System calls aren't handled like regular function calls. It takes special code to make the transition from user space to kernel space, basically a bit of inline assembly code injected into your program at the call site. The kernel side code that "catches" the system call is also low-level stuff you probably don't need to understand deeply, at least at first.
include/linux/syscalls.h under your kernel source directory, you find this:
asmlinkage long sys_mkdir(const char __user *pathname, int mode);
/usr/include/asm*/unistd.h, you find this:
#define __NR_mkdir 83
This code is saying
mkdir(2) is system call #83. That is to say, system calls are called by number, not by address as with a normal function call within your own program or to a function in a library linked to your program. The inline assembly glue code I mentioned above uses this to make the transition from user to kernel space, taking your parameters along with it.
Another bit of evidence that things are a little weird here is that there isn't always a strict parameter list for system calls:
open(2), for instance, can take either 2 or 3 parameters. That means
open(2) is overloaded, a feature of C++, not C, yet the syscall interface is C-compatible. (This is not the same thing as C's varargs feature, which allows a single function to take a variable number of arguments.)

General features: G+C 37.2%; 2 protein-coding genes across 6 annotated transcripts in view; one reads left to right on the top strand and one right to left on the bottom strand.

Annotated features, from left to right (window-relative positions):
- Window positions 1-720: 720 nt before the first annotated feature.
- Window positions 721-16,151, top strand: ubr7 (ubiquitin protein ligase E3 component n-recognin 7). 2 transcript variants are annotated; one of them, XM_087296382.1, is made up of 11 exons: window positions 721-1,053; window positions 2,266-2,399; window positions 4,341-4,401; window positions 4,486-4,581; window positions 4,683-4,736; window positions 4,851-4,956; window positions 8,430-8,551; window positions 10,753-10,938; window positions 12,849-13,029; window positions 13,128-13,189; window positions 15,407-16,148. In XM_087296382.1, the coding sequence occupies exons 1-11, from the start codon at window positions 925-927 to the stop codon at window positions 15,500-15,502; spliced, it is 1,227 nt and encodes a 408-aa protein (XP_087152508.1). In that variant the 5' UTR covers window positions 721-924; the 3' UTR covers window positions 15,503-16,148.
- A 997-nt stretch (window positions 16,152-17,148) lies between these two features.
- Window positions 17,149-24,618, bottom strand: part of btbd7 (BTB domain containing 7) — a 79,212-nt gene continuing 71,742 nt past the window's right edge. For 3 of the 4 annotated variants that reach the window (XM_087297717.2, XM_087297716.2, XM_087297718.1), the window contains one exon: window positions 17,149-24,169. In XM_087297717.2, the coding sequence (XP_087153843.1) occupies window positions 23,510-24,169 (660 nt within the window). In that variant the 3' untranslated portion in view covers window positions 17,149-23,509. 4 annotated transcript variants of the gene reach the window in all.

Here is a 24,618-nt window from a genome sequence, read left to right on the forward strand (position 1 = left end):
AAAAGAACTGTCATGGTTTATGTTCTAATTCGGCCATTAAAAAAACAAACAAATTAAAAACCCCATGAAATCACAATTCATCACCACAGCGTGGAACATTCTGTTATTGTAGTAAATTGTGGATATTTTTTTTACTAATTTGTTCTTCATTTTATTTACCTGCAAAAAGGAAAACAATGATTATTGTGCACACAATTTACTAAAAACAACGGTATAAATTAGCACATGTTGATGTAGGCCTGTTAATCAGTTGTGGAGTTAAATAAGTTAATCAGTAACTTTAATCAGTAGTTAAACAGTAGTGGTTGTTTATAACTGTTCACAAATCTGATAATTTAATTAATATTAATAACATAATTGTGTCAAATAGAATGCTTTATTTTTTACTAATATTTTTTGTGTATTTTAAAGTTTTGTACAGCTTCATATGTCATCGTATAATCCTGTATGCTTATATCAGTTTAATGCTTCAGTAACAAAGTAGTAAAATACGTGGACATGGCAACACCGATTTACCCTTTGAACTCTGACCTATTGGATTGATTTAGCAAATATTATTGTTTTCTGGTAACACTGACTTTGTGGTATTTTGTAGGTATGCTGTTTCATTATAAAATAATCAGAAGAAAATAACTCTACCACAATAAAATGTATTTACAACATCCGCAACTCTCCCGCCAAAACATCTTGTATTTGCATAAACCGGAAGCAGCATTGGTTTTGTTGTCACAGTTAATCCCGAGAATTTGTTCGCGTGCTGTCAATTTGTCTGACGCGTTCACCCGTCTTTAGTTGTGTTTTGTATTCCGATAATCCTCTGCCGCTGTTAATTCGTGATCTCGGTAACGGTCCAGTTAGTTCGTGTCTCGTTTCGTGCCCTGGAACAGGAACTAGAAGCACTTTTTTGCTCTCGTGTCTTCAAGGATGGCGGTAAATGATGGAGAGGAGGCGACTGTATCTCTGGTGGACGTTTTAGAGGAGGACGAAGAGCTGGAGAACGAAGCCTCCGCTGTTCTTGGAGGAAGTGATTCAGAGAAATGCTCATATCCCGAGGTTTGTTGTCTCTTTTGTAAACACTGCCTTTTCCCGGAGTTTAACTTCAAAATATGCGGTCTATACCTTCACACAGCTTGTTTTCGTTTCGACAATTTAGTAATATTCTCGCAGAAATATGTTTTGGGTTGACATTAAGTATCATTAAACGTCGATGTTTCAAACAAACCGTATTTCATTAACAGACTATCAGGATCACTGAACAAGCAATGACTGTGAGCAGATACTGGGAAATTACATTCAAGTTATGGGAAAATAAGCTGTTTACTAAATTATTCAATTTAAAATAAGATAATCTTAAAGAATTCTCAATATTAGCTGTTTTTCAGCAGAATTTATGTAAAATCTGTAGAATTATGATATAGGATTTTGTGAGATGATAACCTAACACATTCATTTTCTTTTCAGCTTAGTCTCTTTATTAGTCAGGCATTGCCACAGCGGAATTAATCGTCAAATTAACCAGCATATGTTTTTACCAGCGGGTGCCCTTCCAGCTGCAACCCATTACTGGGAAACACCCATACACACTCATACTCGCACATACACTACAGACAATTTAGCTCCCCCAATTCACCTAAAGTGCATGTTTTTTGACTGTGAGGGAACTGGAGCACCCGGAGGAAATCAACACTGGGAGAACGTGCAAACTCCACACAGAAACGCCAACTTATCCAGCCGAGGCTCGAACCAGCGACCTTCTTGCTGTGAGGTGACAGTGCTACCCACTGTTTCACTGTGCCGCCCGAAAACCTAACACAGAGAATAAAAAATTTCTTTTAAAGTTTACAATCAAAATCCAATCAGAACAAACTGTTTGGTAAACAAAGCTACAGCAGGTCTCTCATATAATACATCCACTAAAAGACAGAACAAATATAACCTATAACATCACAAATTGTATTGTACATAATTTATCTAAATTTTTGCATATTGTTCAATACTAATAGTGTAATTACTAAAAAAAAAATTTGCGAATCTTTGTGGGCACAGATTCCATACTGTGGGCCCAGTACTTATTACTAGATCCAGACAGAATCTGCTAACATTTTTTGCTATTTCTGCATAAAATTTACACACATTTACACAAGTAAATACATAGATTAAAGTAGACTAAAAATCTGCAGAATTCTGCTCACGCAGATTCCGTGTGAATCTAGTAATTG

To answer your first question, there is no single file where
mkdir() exists. Linux supports many different file systems and each one has its own implementation of the "mkdir" operation. The abstraction layer that lets the kernel hide all that behind a single system call is called the VFS. So, you probably want to start digging in
vfs_mkdir(). The actual implementations of the low-level file system modifying code are elsewhere. For instance, the ext3 implementation is called
ext3_mkdir(), defined in
As for your second question, yes there are patterns to all this, but not a single rule. What you actually need is a fairly broad understanding of how the kernel works in order to figure out where you should look for any particular system call. Not all system calls involve the VFS, so their kernel-side call chains don't all start in
mmap(2), for instance, starts in
mm/mmap.c, because it's part of the memory management ("mm") subsystem of the kernel.
I recommend you get a copy of "Understanding the Linux Kernel" by Bovet and Cesati.